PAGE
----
Tuesday, September 21, 2010

Our first moments in Xi'an

Our flight out of Beijing was pretty simple and we arrived late in the evening in the Xi'an airport. We wanted to travel overland, but given the brevity of our trip and our inability to sleep on bumpy overnight trains, we opted to fly. The flight gave us the added opportunity of meeting in the airport with our great friend Tom Stader as his flight arrived within 30 minutes of ours. He was just flying back to Xi'an, his home base in China, after giving talks at both a TED conference as well as at the Swiss Pavilion in the World Expo in Shanghai! He has been traveling quite a bit helping to support his ever-growing NGO The Library Project. We've supported them over the years, I designed that logo ;), and it is just amazing to see how well it is doing now and moreover, the great impact it has, but more on The Library Project in a few posts.

Once at the airport, Tom helped us snag a cab for a great price and we headed into town to help fill all of our hungry bellies, kick back, and relax our tired bodies with a few drinks. We grabbed some really fantastic street food cooked by a perfectly surly and shirtless grill master outside of Tom's apartment building. Our meal consisted of spicy yet deeply flavored crawdads, skewered chicken wings, skewered beef slices, pickled cucumber salad which was unreal, marinated tofu disks, and a few bottles of local brew. It was yet another moment when the Chinese street food more than delivered! It was dirt cheap, and I'm salivating just thinking about it now. You had to eat the crawdads with supplied plastic gloves. I should add though, the gloves for the crawdads were great for keeping some of the hot oil from getting all over you, but it was better in concept than practice since the hot oils would just eat through the gloves. By the time you were done cracking your crawdads and pealed off your gloves, your hands would be saturated with the savory oils. You just had to remember: DO NOT TOUCH YOUR EYES until you could really wash your hands. Not just typical China, "damp them in a bucket and then dry them with the old rag" wash them, but soak them and use hard-core soap wash them. Any less and you'd be crying for weeks. I'm sure there is no regulation in the amount of spice they put on those things. They were delicious, but that heat could really really build up.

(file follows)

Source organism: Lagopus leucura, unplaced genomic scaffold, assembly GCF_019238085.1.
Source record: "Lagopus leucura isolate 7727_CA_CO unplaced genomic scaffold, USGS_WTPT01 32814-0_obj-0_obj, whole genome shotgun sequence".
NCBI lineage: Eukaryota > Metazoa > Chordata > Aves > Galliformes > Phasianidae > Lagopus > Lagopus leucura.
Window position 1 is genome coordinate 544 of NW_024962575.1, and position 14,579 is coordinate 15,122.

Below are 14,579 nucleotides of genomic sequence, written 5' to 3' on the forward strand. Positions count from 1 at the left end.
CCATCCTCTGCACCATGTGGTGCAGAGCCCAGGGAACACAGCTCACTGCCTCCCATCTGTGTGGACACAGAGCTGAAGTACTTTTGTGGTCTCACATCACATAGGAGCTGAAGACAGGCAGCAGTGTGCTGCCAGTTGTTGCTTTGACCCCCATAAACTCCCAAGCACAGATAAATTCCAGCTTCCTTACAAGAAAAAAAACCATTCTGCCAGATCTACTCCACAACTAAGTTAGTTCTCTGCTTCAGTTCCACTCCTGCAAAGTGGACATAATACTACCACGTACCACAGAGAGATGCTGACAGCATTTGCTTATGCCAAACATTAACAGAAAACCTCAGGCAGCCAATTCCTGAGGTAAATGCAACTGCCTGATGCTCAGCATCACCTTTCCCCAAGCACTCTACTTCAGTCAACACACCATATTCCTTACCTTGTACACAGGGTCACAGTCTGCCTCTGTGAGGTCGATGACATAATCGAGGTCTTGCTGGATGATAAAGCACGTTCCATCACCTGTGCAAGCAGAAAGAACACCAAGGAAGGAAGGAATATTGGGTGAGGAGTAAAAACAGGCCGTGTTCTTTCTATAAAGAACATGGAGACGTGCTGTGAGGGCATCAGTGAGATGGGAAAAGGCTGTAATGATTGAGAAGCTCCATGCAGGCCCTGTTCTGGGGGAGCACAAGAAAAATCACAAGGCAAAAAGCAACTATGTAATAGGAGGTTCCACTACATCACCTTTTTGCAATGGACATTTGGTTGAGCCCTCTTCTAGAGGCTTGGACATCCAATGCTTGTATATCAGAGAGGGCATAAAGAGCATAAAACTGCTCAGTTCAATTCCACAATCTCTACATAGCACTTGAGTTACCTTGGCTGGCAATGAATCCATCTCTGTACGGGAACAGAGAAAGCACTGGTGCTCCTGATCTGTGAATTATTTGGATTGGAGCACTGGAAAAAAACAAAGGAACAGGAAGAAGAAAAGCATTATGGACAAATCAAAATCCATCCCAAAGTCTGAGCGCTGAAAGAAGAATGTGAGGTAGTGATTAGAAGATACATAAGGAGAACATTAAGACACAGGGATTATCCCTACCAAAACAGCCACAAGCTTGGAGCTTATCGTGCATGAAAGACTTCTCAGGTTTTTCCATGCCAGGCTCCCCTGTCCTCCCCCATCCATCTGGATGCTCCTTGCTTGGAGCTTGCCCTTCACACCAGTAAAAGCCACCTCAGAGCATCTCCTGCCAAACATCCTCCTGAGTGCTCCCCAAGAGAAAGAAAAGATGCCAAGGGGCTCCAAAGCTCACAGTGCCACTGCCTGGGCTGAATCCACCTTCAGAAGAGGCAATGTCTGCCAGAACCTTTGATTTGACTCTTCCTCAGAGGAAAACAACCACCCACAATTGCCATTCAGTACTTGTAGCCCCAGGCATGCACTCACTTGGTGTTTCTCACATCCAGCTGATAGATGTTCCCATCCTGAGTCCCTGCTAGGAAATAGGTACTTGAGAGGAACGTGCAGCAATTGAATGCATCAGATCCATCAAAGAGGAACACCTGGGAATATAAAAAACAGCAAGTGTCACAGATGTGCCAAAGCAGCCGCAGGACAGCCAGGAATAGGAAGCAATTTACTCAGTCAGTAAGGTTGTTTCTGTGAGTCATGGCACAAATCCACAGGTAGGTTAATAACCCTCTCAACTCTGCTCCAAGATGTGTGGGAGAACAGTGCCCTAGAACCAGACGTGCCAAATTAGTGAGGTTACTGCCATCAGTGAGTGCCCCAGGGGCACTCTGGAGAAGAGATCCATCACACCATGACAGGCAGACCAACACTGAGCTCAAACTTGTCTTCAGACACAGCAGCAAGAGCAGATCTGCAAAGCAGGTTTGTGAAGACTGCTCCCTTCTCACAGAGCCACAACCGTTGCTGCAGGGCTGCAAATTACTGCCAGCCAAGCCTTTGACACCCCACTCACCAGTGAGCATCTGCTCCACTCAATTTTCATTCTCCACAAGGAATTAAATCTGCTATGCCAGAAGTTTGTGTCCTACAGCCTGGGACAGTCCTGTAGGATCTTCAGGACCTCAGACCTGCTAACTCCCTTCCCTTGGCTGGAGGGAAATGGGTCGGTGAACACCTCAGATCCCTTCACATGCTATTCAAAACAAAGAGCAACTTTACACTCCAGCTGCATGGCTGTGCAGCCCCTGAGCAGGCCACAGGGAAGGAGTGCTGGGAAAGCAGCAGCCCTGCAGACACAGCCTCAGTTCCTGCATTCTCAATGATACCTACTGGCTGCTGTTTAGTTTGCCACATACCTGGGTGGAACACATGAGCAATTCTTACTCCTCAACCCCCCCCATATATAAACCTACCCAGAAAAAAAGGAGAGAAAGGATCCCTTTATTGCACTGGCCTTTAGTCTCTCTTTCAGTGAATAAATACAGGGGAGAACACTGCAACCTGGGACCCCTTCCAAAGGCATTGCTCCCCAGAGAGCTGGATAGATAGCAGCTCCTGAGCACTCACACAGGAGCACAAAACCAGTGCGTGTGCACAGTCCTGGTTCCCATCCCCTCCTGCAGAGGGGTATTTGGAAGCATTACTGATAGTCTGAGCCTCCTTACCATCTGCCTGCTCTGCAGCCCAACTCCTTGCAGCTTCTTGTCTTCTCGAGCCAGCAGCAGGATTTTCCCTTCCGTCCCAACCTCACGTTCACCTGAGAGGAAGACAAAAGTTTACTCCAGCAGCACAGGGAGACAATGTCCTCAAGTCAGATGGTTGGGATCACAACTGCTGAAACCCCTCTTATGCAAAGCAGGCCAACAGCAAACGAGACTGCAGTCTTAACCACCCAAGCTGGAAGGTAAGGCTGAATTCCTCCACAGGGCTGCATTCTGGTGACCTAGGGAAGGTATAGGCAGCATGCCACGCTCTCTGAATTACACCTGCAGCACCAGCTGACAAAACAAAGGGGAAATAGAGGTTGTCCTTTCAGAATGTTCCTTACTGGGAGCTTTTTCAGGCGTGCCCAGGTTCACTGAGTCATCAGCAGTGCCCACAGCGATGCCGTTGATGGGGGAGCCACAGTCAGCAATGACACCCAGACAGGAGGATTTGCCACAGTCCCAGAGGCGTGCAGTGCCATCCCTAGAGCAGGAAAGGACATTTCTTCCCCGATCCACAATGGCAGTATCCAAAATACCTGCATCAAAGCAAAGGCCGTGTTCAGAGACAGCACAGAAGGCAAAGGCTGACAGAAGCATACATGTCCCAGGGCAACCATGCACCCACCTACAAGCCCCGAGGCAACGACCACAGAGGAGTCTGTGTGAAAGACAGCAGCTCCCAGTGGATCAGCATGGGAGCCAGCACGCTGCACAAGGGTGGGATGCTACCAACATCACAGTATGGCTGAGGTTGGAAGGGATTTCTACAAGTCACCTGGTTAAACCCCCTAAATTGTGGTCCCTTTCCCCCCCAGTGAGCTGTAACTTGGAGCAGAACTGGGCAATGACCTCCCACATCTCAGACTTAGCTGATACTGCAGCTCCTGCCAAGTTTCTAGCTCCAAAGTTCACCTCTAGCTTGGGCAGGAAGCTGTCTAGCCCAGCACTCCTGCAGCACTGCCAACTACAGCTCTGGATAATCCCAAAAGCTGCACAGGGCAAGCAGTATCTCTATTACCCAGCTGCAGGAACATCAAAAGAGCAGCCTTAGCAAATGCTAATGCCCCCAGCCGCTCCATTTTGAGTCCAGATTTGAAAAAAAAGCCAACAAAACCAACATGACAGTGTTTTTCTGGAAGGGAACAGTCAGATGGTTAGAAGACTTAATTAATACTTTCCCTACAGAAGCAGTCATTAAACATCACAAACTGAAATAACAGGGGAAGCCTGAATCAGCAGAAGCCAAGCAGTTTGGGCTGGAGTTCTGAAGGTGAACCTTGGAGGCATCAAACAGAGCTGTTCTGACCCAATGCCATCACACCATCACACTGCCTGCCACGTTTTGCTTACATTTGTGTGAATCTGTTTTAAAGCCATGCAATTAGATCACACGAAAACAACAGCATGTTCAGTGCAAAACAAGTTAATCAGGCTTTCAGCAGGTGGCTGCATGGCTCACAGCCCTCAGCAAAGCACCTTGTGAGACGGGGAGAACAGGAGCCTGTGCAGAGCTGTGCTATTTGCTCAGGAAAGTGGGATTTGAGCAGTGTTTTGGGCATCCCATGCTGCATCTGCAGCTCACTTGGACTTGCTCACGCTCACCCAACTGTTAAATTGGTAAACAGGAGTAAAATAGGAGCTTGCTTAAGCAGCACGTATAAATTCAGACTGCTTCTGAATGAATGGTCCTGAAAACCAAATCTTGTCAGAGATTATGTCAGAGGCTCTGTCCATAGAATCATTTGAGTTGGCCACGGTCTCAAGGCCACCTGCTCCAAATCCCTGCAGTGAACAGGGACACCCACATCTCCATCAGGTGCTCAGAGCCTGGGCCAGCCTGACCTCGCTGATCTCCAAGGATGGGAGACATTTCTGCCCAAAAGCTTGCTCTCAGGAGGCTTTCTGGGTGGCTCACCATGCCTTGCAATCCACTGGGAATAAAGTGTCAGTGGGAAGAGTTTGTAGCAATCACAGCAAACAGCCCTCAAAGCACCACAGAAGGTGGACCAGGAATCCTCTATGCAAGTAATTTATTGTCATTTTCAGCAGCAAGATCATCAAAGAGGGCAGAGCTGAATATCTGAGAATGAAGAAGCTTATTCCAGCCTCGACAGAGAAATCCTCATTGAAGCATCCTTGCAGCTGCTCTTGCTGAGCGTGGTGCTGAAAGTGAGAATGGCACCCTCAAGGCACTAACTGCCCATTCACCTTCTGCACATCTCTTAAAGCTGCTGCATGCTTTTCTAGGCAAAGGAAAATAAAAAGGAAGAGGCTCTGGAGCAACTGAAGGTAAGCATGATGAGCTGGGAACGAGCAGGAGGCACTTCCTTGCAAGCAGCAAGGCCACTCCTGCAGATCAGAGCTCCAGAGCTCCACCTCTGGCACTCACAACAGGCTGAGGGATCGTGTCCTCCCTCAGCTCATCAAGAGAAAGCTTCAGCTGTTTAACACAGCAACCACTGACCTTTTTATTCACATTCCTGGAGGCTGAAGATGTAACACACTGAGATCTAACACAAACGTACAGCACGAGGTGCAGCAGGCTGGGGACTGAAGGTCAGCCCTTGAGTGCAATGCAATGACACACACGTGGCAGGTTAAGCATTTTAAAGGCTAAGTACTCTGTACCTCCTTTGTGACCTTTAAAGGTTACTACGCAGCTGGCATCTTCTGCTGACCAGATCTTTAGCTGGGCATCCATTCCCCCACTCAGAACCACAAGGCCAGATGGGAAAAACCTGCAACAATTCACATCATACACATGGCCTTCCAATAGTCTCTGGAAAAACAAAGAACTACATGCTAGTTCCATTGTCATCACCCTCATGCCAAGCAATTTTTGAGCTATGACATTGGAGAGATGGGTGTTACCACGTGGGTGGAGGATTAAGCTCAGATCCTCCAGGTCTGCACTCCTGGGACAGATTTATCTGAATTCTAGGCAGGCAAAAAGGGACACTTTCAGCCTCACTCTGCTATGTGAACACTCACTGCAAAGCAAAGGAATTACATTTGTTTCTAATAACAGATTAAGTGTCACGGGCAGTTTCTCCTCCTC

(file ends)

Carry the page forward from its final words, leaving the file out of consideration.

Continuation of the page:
While we were hanging out at the street stalls, we had our first of the many Xi'an encounters with expats from around the globe. Our friend Tom is very well known in the area, and given the small size of the expat community, it was very frequent that we'd run into some of his fellow compatriots. That night we ran into all sorts of folks, mostly teachers, from South Africa, England, and the US, a few were even from Chicago and Ohio which made for some funny common stories from our younger days in the Midwest.

We wondered all around the North-West corner of town visiting a few hot spots after our food. One had a rocking band with a bassist that outside of that setting would have looked very mild mannered and demure, but with her band and bass, she tore it up. In the last stop of the night we spent some time getting to reconnect with our old friend Tom and to learn more about Eugene, a teacher from South Africa, and Erica from Ohio at a very colorful bar with a rather hilarious drink menu we didn't end up testing. It was a really great way to be welcomed into our new stop in China!

Next up, with the rising of the day's sun, we get our first experience with Xi'an's "fog"!


1 comment:

Anonymous said...

Sounds absolutely unreal!!! Keep the posts coming, I love them! :) Miss you guys! xxxooo ! Mel